"Where do you teach? At the high school?"

"No, the college."

"Oh, shit. What? I ain't even got a high school education. I dropped out in the eleventh grade. Joined the army the next year. Got to work as soon as I got out. Forty five years on the job."

"English. It's no big deal."

"Huh. Well, good for you."

"Yeah, I'm looking to get out, too. Retire."

"So soon?"

"I've had enough!" Chuckles. Work is fucking work!

Well, that's my preamble to my short and sweet sketch. Already it's about as long as I intended. And not sweet in the way I wanted, with mistletoe and holly wrapped around it, Bing Crosby in the background, the infant Jesus in a crib under the tree, a star on top of it, Santa's fat ass coming out the chimney, "Ho, ho, ho," Mrs. Claus giggling in the background, post-sleigh ride satisfied — oh, the things they do up there in the star-bright sky! — and the jingle of the reindeer outside, and fog, and Christmas lights on every third house up the street. And I wanted Happy Hanukkah signs on the Jewish-owned businesses on nearby Whittier Boulevard in East L.A., like in my childhood. And warmth, mostly warmth in my reader's chest. I still do. I want all that.

Just a minute ago, stepping outside, I breathed in deeply and advanced down the driveway. A beautiful band of orange stretched across the sky above the bay in the distance. I could make out enough of it to feel the weight of that body of water defining this area, the salty sea, the cargo ships docking and unloading in Oakland, the lit up Bay Bridge looking like a Christmas ornament all year round, the waves lapping under the Golden Gate Bridge where early this month, apparently, a gay writer from Saint Mary's College jumped to his death. I had met him when I read there a year or two ago, a nice man, a talented novelist and memoirist. Despondent since the election, the forces of evil in the air too strong for him, he took his life into his own hands before he let any wretched politician with a warped agenda come near him.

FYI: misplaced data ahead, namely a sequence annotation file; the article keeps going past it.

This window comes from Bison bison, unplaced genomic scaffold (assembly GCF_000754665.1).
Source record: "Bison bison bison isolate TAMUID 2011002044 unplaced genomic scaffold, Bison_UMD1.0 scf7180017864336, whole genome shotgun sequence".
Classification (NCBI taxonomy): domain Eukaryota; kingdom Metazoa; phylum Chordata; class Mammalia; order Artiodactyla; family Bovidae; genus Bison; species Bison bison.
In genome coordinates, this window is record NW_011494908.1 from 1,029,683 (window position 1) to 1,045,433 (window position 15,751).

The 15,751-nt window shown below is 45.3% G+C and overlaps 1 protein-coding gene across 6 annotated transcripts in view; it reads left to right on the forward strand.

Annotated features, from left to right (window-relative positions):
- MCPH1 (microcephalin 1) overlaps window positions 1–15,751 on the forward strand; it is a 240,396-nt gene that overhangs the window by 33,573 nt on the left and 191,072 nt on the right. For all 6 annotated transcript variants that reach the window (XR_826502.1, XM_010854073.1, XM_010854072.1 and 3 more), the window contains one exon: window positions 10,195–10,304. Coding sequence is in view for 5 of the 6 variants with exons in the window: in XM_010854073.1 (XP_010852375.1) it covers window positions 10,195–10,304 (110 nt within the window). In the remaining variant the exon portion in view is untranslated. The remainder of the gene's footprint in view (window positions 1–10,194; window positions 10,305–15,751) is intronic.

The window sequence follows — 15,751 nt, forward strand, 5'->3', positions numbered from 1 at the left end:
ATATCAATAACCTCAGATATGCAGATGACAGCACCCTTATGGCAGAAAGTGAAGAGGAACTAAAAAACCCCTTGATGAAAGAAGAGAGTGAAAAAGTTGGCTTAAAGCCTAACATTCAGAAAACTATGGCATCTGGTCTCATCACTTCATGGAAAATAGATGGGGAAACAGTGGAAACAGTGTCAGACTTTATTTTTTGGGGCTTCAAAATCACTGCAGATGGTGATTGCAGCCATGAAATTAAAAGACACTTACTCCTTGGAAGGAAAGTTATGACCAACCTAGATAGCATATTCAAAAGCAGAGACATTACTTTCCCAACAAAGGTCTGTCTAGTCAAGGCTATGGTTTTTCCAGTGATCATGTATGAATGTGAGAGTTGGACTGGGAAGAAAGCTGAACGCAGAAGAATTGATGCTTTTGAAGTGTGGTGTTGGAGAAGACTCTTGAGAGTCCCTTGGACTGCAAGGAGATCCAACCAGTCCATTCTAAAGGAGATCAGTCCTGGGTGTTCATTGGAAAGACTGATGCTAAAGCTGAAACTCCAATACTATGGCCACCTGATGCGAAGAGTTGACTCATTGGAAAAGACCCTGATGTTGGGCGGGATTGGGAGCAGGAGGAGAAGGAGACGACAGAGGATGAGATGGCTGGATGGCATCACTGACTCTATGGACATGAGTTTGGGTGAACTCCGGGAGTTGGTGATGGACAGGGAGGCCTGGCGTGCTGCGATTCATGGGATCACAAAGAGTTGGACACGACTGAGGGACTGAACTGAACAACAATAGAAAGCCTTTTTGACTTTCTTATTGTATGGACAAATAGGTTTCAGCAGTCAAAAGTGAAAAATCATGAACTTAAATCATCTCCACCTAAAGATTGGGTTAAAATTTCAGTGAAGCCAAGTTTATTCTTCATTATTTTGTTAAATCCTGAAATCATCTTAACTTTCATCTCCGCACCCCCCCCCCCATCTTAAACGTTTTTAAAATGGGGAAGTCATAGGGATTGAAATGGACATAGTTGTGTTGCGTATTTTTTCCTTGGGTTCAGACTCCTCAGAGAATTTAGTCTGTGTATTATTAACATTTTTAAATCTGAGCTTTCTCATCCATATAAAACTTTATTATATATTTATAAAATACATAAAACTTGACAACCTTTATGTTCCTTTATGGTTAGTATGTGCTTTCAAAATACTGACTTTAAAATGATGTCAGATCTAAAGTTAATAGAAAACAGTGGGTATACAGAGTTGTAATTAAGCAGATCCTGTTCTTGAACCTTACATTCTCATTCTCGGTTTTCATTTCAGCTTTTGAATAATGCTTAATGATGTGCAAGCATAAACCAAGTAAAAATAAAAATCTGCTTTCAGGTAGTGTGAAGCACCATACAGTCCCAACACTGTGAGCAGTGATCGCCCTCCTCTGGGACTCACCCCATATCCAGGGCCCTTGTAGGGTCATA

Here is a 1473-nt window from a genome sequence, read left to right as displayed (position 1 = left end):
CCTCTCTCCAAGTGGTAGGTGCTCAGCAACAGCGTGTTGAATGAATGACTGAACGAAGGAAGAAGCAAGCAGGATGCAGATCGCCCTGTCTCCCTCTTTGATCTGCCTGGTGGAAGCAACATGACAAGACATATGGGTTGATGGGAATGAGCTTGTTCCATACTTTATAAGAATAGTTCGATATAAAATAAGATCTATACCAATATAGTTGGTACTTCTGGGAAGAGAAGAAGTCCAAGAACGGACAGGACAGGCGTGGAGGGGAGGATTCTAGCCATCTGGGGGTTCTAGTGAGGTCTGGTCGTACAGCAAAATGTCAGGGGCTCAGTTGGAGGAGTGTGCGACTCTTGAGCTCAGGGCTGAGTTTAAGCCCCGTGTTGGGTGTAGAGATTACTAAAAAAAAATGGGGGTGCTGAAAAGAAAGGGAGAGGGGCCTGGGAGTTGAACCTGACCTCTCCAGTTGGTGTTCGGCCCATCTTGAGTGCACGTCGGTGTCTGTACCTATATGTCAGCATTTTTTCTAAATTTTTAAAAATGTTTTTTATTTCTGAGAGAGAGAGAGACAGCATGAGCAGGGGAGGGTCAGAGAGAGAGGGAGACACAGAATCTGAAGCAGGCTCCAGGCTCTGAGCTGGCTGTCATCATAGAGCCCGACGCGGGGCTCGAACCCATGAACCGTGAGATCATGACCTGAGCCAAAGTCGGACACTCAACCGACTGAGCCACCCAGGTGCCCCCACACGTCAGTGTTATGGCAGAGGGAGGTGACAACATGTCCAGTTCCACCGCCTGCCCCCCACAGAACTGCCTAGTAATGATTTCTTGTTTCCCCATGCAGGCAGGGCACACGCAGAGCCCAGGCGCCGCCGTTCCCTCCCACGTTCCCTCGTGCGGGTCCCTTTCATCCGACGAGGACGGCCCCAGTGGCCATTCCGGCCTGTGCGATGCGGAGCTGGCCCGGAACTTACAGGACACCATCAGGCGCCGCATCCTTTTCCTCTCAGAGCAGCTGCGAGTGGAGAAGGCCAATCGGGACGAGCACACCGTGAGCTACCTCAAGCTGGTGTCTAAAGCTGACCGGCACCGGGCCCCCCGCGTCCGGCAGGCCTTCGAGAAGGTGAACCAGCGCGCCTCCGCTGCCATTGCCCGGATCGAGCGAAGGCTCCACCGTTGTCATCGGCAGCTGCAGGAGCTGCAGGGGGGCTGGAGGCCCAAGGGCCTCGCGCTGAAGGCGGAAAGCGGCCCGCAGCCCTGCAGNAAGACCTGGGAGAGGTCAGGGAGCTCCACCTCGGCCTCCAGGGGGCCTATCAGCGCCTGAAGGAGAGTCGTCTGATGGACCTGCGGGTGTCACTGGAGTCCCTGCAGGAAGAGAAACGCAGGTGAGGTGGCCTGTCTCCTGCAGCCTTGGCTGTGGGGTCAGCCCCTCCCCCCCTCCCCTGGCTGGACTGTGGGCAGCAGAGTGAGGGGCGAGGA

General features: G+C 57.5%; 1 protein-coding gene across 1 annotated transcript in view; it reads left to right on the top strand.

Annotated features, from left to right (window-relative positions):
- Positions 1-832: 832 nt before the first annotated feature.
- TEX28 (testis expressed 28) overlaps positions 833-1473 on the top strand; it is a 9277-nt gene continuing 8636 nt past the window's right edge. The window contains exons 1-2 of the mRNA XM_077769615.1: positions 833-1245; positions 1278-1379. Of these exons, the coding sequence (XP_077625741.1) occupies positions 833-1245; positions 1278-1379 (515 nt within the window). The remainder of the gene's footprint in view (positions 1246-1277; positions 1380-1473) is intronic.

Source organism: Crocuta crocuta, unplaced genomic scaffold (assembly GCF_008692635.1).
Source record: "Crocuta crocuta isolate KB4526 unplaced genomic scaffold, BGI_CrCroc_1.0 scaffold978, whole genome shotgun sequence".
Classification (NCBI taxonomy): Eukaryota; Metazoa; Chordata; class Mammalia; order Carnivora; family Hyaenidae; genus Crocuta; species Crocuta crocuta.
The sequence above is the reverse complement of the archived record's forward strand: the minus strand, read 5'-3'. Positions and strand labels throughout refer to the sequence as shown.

That's my take, anyway. Rest in peace, brother. Wesley Gibson. I appreciated your kindness in the short time we had together. A moment standing outside the auditorium in the comely courtyard on the elegant campus tucked away in the hills of opulent Moraga, like a bit of cultured Rome nestled amidst the rolling landscape of the empire. It's good to feel special and coddled. I grant myself this luxury of pretending the bubble called culture is real and impermeable and can be marked off by architecture and university-sanctioned events. It's not a howling world everywhere we go, right.

Wesley smoked a cigarette while I sipped a coke and steadied my nerves for my gig. Who ever knows what's storming inside a person at any given time, what furious winds are kept at bay by the oddest expedients? An unexpected conversation; an owl's hoot; an undergraduate's loud laughter — all adding to the loveliness of an evening. Who ever knows?

"Are you ready?" he asked.

"Ready as I'll be."

"Read your book. Liked it."

"Thanks. I got your latest on order."

"Is my smoke bothering you?"